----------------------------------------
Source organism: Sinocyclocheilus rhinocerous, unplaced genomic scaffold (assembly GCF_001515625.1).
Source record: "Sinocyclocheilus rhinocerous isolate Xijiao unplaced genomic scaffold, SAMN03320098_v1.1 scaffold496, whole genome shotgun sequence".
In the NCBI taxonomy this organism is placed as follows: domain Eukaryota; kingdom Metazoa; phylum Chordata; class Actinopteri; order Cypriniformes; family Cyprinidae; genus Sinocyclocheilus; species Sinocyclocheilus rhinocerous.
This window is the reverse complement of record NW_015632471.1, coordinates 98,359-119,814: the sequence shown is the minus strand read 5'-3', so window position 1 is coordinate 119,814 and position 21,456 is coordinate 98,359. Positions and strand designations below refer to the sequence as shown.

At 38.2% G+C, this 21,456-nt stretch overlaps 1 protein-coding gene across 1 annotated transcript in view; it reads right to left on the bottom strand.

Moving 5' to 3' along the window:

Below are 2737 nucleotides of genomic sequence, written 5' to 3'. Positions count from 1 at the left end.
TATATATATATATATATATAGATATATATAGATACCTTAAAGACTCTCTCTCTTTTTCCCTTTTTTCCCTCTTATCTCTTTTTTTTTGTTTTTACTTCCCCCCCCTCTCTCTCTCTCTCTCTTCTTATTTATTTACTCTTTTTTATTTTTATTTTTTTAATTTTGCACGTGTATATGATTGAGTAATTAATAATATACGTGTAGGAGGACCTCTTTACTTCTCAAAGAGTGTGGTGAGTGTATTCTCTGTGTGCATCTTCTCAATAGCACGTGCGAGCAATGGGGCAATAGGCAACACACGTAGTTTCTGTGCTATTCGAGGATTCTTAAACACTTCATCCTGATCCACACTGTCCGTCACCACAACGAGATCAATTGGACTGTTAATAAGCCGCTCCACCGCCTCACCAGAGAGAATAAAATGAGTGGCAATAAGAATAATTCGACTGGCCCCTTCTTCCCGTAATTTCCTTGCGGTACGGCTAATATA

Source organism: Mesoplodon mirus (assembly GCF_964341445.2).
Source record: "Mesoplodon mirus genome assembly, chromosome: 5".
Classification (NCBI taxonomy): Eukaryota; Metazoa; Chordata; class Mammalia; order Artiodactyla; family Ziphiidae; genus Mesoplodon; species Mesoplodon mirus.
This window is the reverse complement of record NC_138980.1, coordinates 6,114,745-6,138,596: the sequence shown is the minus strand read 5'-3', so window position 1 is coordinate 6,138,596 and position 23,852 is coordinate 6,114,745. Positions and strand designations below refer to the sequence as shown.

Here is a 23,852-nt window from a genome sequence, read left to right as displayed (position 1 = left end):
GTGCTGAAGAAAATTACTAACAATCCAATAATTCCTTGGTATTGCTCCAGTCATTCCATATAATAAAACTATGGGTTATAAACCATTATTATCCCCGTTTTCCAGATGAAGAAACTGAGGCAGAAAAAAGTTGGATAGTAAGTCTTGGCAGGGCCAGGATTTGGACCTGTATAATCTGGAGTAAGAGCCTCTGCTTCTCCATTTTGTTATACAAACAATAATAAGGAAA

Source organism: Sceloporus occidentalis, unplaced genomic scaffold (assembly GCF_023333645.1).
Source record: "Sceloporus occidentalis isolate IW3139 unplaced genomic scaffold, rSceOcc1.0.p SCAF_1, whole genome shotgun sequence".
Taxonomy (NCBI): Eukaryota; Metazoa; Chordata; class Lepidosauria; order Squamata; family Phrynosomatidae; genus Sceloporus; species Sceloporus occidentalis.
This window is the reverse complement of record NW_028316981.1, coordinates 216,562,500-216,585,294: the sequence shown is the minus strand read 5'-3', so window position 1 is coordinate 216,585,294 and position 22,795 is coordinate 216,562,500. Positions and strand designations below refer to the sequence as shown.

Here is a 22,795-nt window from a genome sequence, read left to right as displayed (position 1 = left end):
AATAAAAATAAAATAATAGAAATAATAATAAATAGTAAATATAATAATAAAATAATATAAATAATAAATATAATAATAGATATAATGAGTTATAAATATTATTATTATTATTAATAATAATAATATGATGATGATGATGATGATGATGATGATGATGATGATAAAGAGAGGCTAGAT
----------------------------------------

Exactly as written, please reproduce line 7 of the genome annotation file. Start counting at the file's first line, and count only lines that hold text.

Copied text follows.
Below are 2737 nucleotides of genomic sequence, written 5' to 3'. Positions count from 1 at the left end.